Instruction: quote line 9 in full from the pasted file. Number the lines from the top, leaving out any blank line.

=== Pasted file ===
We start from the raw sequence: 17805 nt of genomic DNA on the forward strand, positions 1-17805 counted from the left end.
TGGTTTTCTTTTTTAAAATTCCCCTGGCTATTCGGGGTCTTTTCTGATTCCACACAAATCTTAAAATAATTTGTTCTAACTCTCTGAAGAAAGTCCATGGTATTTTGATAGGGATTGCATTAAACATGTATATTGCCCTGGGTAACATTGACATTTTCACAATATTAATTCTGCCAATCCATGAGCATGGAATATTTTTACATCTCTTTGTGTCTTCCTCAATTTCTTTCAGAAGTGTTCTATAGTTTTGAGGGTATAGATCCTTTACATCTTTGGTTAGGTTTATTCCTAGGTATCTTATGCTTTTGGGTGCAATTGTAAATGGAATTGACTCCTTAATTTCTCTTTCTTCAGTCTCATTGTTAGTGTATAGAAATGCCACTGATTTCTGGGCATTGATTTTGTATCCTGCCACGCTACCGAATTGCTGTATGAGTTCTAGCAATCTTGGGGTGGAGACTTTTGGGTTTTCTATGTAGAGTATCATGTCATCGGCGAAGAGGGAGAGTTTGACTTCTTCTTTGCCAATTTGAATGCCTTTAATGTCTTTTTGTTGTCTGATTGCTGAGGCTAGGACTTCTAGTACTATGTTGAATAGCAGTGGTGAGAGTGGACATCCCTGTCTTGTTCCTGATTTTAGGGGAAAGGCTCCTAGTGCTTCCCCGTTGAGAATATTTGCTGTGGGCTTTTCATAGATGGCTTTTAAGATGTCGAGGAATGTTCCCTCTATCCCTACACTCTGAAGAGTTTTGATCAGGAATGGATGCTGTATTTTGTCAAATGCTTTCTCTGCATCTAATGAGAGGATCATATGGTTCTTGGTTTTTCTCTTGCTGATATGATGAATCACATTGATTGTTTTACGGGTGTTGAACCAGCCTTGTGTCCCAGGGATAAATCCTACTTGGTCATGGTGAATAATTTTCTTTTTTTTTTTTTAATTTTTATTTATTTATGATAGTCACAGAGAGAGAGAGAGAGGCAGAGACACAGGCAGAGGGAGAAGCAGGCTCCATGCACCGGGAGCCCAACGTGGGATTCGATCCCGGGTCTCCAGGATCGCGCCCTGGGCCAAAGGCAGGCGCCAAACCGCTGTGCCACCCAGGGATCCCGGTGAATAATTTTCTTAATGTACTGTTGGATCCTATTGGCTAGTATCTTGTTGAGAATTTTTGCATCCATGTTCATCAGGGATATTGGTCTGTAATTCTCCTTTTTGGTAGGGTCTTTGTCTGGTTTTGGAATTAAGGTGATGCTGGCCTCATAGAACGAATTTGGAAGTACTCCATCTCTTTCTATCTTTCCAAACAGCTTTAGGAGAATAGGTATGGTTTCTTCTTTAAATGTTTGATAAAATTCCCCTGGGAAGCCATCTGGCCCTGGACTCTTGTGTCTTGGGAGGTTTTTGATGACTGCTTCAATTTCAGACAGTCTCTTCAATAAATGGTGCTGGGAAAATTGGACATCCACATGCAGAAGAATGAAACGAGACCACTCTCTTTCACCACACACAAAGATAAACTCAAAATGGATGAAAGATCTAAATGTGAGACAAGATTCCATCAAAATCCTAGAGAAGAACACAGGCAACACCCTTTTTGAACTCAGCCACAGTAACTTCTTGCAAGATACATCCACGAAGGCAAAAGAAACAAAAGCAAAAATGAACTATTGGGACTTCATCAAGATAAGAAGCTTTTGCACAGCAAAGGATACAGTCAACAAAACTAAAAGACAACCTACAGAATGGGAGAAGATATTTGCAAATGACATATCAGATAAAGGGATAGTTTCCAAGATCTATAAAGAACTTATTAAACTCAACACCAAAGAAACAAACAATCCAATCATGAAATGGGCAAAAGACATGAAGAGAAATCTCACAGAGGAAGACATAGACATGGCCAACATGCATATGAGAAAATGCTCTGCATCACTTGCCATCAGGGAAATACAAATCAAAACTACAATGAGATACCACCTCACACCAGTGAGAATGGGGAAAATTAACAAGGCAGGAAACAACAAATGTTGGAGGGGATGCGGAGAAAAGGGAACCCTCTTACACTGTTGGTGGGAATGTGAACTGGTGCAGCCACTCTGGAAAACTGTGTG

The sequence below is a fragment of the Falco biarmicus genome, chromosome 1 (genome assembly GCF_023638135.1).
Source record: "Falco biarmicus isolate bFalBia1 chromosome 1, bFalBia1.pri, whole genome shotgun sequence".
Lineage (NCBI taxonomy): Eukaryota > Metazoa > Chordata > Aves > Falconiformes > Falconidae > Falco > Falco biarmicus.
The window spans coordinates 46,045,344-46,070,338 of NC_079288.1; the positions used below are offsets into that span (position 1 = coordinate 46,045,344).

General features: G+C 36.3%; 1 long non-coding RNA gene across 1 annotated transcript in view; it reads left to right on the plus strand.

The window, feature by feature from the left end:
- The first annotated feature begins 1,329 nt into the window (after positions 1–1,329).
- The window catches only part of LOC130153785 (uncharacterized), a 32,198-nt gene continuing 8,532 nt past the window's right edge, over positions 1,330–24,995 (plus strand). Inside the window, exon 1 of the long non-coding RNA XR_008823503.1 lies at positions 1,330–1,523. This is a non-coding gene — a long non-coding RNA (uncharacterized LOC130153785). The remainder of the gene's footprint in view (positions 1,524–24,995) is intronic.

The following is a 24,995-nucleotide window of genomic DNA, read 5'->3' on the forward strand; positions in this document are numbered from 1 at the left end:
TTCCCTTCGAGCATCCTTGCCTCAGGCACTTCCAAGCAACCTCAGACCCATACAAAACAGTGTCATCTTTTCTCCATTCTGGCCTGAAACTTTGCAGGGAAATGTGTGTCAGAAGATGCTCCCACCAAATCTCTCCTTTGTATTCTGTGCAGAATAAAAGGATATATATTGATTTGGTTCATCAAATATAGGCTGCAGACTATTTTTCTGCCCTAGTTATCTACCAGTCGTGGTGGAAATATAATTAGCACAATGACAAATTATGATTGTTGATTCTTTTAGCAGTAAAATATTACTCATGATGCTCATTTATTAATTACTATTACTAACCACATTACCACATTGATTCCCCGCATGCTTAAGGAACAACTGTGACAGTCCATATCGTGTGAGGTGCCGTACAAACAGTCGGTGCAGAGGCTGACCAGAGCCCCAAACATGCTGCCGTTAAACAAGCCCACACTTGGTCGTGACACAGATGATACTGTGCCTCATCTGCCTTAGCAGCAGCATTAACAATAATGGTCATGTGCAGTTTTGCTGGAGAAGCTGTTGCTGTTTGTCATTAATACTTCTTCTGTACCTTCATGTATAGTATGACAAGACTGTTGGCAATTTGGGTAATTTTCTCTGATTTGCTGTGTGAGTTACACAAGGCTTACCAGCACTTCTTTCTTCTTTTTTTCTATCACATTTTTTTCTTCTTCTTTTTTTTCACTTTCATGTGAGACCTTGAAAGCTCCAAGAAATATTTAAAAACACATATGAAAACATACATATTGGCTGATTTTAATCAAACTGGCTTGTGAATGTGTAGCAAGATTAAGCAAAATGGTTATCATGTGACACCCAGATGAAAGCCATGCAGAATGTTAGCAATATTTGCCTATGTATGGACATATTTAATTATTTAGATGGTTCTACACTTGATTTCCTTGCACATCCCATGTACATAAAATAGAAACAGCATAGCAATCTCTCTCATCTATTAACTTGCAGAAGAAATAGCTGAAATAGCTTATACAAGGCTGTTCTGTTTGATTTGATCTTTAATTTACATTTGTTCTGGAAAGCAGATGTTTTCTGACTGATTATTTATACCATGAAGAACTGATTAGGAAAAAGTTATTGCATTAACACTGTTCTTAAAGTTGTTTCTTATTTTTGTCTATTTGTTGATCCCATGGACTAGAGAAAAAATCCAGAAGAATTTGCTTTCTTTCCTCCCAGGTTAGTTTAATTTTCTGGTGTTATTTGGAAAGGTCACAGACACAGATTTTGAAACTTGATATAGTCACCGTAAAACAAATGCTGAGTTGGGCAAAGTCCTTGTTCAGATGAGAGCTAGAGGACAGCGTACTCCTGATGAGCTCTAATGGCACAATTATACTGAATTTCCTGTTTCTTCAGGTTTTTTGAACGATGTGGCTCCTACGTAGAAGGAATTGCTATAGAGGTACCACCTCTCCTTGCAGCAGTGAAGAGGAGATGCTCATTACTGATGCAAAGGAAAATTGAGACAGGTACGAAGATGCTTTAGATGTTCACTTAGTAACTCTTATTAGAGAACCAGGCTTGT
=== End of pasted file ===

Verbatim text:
- The first annotated feature begins 1,329 nt into the window (after positions 1–1,329).